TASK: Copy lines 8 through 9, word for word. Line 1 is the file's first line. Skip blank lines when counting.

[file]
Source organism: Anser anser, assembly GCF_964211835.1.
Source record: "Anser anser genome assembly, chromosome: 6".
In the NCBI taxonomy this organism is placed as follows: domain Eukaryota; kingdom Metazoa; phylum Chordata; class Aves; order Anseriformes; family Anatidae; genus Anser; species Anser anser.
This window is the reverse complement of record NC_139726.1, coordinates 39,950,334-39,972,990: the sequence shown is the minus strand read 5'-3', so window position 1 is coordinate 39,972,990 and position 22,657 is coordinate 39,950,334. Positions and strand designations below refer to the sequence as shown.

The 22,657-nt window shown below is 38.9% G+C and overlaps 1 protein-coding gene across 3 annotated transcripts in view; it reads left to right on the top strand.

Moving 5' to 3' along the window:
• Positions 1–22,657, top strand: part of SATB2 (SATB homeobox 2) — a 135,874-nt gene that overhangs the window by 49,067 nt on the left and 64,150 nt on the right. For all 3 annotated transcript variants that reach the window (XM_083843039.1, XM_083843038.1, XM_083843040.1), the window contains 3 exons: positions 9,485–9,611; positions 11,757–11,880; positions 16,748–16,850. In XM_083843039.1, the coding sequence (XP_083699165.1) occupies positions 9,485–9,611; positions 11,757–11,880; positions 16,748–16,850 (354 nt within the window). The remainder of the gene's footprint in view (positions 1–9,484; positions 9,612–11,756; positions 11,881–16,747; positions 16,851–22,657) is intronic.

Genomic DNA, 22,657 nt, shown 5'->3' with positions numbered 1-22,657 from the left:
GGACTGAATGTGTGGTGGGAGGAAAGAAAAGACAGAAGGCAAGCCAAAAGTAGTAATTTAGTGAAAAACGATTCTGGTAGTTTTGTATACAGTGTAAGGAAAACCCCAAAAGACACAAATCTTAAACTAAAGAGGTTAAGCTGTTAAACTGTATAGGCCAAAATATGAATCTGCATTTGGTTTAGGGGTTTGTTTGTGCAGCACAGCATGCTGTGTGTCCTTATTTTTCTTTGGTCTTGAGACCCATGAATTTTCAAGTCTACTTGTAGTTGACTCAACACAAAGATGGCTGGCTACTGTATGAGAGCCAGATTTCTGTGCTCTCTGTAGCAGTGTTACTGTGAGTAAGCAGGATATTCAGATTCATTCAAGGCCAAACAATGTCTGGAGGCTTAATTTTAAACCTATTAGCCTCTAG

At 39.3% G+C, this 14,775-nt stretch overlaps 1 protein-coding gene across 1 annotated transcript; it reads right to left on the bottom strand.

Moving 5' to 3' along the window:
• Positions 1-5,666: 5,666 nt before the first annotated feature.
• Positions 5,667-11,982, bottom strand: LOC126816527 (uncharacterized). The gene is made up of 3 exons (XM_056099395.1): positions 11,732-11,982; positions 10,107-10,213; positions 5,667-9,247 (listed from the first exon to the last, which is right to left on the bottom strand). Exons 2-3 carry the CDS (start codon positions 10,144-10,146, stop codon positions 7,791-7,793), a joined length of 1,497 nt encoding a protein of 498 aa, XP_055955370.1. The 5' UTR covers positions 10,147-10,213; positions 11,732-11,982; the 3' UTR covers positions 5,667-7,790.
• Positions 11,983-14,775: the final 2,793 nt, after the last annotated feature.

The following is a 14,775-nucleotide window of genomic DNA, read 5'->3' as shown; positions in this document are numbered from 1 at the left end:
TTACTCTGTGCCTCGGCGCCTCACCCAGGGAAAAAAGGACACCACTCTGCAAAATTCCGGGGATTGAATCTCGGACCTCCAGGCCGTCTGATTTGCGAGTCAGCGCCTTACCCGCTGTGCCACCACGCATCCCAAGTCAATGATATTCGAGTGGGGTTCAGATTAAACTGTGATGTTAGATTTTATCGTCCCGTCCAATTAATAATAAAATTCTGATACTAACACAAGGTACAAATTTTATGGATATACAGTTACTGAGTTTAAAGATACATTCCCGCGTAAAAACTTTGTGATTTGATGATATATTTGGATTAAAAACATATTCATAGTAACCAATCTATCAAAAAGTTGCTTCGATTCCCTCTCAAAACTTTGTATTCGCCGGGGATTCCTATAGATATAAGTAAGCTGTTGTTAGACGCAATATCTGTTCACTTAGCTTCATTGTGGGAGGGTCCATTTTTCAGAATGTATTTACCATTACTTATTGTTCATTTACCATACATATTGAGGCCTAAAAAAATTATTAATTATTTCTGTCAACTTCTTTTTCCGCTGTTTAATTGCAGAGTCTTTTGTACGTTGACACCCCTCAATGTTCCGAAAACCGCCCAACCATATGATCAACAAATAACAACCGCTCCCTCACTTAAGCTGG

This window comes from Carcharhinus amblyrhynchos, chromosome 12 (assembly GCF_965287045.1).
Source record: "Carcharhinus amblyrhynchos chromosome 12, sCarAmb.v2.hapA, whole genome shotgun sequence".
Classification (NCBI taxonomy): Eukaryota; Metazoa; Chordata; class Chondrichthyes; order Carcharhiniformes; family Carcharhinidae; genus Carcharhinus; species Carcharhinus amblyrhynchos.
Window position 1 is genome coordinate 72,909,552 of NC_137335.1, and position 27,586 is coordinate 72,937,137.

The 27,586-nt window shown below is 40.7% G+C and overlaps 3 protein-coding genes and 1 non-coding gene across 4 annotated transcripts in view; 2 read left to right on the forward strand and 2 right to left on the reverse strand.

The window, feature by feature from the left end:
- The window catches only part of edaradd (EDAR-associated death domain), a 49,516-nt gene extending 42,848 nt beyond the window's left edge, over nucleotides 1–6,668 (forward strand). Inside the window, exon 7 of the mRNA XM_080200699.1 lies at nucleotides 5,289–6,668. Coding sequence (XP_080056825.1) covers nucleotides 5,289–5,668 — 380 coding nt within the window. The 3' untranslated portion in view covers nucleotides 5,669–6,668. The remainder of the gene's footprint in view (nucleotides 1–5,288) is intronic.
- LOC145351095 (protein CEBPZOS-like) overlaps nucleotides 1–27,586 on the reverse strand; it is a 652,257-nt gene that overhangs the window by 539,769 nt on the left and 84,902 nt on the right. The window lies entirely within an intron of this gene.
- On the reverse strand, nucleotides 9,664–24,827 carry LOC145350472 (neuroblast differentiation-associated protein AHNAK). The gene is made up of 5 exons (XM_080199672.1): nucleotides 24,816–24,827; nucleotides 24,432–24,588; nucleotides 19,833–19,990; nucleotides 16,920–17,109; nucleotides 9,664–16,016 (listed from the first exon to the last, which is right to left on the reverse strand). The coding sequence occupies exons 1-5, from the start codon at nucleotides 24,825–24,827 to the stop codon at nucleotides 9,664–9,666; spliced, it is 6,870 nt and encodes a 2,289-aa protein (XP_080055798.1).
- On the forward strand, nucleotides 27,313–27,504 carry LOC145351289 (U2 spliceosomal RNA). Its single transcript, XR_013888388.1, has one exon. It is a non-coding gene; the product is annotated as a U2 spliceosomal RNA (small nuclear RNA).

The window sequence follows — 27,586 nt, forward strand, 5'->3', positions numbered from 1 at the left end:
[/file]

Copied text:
Genomic DNA, 22,657 nt, shown 5'->3' with positions numbered 1-22,657 from the left:
GGACTGAATGTGTGGTGGGAGGAAAGAAAAGACAGAAGGCAAGCCAAAAGTAGTAATTTAGTGAAAAACGATTCTGGTAGTTTTGTATACAGTGTAAGGAAAACCCCAAAAGACACAAATCTTAAACTAAAGAGGTTAAGCTGTTAAACTGTATAGGCCAAAATATGAATCTGCATTTGGTTTAGGGGTTTGTTTGTGCAGCACAGCATGCTGTGTGTCCTTATTTTTCTTTGGTCTTGAGACCCATGAATTTTCAAGTCTACTTGTAGTTGACTCAACACAAAGATGGCTGGCTACTGTATGAGAGCCAGATTTCTGTGCTCTCTGTAGCAGTGTTACTGTGAGTAAGCAGGATATTCAGATTCATTCAAGGCCAAACAATGTCTGGAGGCTTAATTTTAAACCTATTAGCCTCTAG